Casa SJ by Luciano Kruk Arquitectos
Located in Buenos Aires, Argentina, this modern concrete residence was designed in 2016 by Luciano Kruk Arquitectos.
Description by Luciano Kruk Arquitectos
S+J House is located in the seaside neighborhood Costa Esmeralda, a private development 13 km north of the city of Pinamar and four hours away from Buenos Aires city.
Despite being almost plain, the plot of land slopes softly towards its back. As the Studio proposed to preserve the lot’s dense pine grove, only the trees on the construction site were removed in order to build the house.
The client, a group of two families, requested a house that could lodge both at the same time and that could be rented out.
The commission consisted of a recreation house built entirely out of exposed concrete, with minimalist interior spaces and little maintenance requirements. The brief included two en suite bedrooms with their own closets and two cabin-like minimum rooms sharing a bathroom. So as to make the social area the most important place in the house, an external expansion was requested. Also, the client asked for a closed space for beach vehicles and a semi covered area parking lot. Special emphasis was laid on the need to establish a fluid relation between the inner spaces and the exterior, which would allow a closer experience of the forest.
In order to preserve the native vegetation, the house was set longitudinally and the setback on the front and the sides was expanded beyond the minimum required by code. By so doing, the house ended up surrounded by pines.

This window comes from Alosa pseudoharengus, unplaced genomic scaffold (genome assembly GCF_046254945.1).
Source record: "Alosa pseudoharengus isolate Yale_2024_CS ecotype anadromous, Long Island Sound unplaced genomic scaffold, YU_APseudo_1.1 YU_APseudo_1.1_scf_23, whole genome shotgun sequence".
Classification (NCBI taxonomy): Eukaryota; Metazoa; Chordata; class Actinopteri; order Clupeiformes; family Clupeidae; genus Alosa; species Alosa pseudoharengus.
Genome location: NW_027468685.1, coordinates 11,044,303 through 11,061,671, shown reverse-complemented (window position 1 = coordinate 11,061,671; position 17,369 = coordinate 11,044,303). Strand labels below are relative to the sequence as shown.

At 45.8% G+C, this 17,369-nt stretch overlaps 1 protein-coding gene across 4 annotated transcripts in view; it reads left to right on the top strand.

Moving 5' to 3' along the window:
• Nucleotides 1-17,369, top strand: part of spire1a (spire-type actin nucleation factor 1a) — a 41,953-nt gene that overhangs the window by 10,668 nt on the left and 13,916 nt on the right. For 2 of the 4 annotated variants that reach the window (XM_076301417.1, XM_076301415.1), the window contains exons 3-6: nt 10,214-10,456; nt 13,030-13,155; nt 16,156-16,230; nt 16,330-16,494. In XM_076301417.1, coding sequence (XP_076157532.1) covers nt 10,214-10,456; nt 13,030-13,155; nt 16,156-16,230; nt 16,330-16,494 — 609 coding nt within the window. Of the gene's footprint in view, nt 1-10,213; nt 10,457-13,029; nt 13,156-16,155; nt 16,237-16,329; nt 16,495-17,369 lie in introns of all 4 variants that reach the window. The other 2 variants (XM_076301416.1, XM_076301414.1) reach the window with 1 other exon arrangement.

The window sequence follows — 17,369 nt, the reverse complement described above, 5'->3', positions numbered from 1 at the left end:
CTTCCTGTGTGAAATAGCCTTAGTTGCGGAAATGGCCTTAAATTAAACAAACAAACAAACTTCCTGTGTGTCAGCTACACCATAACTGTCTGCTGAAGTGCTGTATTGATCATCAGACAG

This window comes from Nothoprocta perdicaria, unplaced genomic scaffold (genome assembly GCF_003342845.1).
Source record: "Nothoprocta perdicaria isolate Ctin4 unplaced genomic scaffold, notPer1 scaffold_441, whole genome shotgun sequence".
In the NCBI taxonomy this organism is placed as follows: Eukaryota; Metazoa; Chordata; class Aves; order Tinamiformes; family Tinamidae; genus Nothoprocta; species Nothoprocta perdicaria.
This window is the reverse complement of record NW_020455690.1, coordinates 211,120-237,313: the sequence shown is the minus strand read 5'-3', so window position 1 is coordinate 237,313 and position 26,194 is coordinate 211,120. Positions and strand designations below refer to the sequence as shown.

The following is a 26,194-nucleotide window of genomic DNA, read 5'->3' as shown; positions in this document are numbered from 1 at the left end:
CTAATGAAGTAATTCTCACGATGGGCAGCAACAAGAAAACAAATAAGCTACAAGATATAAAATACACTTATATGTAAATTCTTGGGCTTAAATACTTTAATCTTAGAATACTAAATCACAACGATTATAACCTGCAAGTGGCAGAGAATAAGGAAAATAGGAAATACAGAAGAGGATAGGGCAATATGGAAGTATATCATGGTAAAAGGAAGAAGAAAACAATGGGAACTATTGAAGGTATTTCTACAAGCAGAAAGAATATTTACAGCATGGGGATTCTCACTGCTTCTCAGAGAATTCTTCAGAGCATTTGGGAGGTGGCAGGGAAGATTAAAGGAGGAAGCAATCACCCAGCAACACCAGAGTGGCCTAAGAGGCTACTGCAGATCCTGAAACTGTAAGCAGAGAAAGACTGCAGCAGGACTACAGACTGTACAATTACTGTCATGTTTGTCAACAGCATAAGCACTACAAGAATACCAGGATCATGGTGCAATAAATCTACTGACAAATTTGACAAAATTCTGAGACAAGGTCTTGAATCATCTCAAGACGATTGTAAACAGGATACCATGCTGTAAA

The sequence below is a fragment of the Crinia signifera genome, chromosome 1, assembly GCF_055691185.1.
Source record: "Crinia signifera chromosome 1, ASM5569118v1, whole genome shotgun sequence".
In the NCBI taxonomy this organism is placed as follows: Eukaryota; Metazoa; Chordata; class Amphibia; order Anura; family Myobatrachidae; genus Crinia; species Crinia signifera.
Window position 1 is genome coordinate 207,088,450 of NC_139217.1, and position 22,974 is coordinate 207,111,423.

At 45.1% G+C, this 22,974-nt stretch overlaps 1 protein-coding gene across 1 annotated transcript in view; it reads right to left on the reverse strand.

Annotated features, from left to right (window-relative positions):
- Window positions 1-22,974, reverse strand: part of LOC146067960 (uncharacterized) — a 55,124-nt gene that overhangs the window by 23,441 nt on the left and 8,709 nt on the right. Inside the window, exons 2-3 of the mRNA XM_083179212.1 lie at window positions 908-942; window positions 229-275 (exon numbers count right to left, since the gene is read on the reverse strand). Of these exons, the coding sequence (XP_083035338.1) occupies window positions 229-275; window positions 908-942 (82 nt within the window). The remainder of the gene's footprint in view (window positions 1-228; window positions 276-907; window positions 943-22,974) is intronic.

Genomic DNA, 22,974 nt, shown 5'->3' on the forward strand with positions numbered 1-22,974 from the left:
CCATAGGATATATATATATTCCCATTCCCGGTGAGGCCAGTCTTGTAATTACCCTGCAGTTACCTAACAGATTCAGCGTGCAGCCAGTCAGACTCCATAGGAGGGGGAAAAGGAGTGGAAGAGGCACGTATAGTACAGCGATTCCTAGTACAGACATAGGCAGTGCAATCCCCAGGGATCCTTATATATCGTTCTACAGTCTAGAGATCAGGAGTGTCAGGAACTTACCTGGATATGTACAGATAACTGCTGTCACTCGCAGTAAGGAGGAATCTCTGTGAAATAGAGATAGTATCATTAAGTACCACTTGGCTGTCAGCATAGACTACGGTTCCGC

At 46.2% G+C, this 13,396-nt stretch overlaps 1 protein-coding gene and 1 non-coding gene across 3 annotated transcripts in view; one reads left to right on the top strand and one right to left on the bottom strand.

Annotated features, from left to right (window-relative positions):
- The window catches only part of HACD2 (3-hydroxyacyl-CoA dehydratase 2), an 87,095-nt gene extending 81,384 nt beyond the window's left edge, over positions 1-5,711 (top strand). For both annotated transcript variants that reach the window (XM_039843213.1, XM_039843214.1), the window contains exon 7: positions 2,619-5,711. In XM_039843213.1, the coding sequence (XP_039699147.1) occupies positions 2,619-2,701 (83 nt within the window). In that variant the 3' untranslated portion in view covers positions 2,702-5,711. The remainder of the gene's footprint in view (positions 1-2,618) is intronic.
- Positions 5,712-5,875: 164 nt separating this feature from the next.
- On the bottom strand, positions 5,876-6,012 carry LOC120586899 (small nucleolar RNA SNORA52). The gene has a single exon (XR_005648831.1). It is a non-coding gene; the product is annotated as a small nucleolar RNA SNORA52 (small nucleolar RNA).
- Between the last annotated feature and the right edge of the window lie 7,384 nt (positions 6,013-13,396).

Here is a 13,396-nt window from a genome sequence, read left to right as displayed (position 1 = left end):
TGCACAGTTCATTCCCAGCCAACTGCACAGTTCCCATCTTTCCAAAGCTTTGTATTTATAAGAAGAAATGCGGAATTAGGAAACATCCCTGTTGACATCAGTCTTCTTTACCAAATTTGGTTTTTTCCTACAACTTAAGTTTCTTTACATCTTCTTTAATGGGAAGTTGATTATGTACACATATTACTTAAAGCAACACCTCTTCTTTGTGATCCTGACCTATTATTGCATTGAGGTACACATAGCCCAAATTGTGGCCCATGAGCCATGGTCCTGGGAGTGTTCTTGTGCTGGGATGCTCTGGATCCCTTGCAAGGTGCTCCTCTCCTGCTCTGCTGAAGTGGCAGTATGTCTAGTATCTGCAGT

Following regulating lines, an orthogonal grid organizes the house’s structure and space.
The house is arranged in two staggered platforms disposed at half-height and connected through smoothly sloped ramp-like stairs and an empty space in which the pine forest becomes a part of the house.
At half-height of the entrance level and set on the natural terrain, the platform at the back houses the social area, which opens into a terrace overlooking the golf court behind the plot of land.
Half a level above the social area, the bedrooms’ platform rises on the front, underpinned by a prism lodging service and storing areas.
Aiming at centering the loads to the smallest space possible, this supporting volume was set back and reduced to its minimum as an attempt at once to enhance the feeling that the upper box is floating and to take advantage of the semi covered space on the natural terrain as the parking area the clients had requested.
The glazed bridges connecting both platforms traverse the void space through a pines-surrounded promenade upon which light falls from the rooftop and drips through the tree branches. In this way, the forest’s vital energy is introduced into the house.
While both the exterior shell and the inner partitions are made of exposed concrete, the floors are made of smooth concrete. In order to emphasize the openings without confronting this material’s stony essence, dark bronze anodized aluminum was used in the framings.
In an elementary architectural scheme—synthesized in two platforms connected by bridges and green patios—a continuum stripe made of concrete swathes the whole house, thus producing a single volume, composed of void and filled areas, that at once shelters the interior space from the outside view and preserves its intimacy without dissociating the house from the nature around.
Photography by Daniela Mac Adden